I have also mixed up certain matters of syntax and pragmatics in different places in the language. For example, Bixwá does have some conjunctions that work as in English, but it also has some preverbs that do jobs much like conjunctions (preverbs are mostly adverbial particles that must occur in a fixed relationship to the verb, and which don't participate in other morphology). For example, the preverb wil indicates continuation, "then, and then, next,"

Né wil kora-n ho-deezh.
1SG PREVERB:then dog-ACC PFV-see.
And then I saw the dog.

I have also grabbed the preverb sa', thus, there, at that time, for a discourse function — it asserts narrative integrity, that the statement is related to the current discourse. This is useful when something surprising or unexpected is being said, but I find I use it a lot in any narrative. I've also grabbed the preverb jééx, which carries "emerging, up and out" ideas, to be yet another way to indicate an inceptive or inchoative sense for transitive verbs (distinct from the stative verb cho-ho- pairing).

Some years ago Jesse Bangs posted to the conlang mailing list The Conlanger's Rant, which suggested among other things conlanging schools and conlang criticism, himself being a devotee of the "naturalistic" school. Along with a lot of conlangers, I was rather turned off by this idea. Among other things, I've never aimed at perfect naturalism in a language. I certainly had no desire to belong to a Naturalistic School of Language Creation, and still do not. But my tastes in how a language I'll find interesting ought to be constructed have changed, with the surprising result that I've been pulled more in the naturalistic direction, not from a desire for naturalness, but from boredom.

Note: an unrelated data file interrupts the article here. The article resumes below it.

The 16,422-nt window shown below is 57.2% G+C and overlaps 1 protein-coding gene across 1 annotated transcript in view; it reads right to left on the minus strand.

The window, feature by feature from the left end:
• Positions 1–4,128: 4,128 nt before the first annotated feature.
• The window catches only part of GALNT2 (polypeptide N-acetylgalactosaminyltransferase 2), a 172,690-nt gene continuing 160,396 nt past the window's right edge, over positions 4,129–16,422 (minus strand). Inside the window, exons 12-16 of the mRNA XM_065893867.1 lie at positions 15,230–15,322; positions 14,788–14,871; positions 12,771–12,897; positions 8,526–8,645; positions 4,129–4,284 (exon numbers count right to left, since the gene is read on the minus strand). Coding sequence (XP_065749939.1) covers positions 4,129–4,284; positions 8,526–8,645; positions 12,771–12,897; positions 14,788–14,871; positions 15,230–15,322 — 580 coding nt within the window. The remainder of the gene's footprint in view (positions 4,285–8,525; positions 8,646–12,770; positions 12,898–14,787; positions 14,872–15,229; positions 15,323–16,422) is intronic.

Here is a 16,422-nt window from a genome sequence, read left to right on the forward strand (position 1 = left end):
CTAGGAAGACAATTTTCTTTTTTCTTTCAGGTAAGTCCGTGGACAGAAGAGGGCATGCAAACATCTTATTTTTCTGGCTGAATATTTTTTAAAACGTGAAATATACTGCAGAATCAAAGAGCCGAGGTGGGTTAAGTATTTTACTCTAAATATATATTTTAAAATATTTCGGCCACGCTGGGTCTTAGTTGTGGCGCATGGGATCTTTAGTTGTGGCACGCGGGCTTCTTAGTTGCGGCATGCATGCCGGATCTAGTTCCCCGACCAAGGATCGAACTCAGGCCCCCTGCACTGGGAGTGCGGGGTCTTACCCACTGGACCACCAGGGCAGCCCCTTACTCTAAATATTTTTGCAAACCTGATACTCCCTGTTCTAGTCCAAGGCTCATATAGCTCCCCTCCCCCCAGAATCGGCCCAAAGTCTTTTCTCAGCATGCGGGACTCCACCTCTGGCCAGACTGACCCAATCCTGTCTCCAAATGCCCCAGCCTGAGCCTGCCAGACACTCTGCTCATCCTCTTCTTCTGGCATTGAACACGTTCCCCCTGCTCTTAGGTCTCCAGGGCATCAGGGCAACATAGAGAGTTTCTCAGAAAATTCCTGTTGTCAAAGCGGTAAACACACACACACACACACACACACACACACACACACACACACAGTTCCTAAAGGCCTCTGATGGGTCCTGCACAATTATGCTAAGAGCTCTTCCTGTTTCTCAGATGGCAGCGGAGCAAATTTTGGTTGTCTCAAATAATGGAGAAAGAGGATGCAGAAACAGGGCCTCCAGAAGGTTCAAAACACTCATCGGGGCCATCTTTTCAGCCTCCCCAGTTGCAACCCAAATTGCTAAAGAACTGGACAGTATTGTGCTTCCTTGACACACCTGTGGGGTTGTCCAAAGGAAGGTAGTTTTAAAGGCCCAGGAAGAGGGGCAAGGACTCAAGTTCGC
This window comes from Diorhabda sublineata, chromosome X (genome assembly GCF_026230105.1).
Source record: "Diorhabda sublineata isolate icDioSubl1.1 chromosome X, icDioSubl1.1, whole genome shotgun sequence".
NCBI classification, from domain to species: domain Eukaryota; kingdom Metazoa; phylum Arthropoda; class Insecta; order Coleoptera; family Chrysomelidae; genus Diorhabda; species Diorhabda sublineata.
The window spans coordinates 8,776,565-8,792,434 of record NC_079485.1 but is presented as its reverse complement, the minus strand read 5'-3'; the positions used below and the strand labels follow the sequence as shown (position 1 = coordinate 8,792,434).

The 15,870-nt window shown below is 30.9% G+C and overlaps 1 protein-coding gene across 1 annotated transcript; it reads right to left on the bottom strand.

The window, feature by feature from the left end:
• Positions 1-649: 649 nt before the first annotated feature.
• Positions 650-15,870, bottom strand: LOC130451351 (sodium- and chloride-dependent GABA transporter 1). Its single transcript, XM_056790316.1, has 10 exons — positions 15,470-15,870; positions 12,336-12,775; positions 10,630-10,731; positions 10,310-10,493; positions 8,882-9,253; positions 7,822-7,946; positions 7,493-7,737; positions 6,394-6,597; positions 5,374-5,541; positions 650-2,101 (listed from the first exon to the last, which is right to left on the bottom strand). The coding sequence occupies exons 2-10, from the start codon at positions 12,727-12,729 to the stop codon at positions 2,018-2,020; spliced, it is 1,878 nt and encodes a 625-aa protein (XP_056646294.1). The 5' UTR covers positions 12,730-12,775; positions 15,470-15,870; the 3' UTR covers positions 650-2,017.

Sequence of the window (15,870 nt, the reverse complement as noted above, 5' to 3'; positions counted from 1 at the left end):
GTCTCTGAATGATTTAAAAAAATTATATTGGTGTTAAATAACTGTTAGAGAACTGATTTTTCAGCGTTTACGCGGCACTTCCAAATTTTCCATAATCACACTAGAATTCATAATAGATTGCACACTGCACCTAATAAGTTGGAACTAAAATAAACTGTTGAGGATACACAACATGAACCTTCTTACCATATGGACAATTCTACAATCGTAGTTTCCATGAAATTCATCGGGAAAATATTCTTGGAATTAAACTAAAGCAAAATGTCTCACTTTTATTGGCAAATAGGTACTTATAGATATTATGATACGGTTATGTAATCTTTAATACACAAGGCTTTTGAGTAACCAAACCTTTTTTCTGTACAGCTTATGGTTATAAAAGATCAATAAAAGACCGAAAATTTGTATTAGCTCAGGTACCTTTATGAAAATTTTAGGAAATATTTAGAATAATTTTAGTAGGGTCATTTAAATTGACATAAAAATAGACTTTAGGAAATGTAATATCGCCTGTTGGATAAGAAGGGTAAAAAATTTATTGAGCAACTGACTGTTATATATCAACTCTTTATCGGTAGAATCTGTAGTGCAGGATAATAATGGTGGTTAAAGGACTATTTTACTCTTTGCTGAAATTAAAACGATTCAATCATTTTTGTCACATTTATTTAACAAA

1. You are right about this. More often than not we conlangers try to make 'perfect' languages. To avoid ambiguity which we perceive in our own natlangs as undesirable and to avoid redundancy, I think this last one is because we want to get ahead with the language as fast as possible and so we create a feature and move on without any redundant agreement.

    A thing that is most common in natlangs. I too have been trying to incorporate this kind of 'imperfections' in my conlangs, even the ambiguities, which, on the other hand, can be quite fun! That's why sometimes I will avoid one construction to think on another way to do it. For instance in Kareyku you have transitions from 1st person to both 2nd and 3rd but 2nd and 3rd persons do not mark the object of the transition, which can lead to ambiguity if you chose not to use pronouns.

    Good work with the blog!

  2. One of the pervasive problems in our (humanity, the study if linguistics in general, not just us or us conlangers) understanding of language is that we're still too focused on The Sentence, or even the Word, as the unit of meaning. But we don't speak sentences — we speak conversations, in which sentences occur. All sorts of things we'd find ambiguous in a solo sentence are perfectly clear in context. I doubt your transitions would be truly ambiguous very often when used conversationally. Plenty of natural languages have such gaps.

    These days I think ripping a sentence from its context destroys meaning as much as if you pulled words out of it.

  3. Indeed, treating the future as a tense is only suitable for gods or other omniscient beings: for the rest of us (and in English this is explicit, though disguised by the Latinate vocabulary we use), the future is a mood and an irrealis mood at that.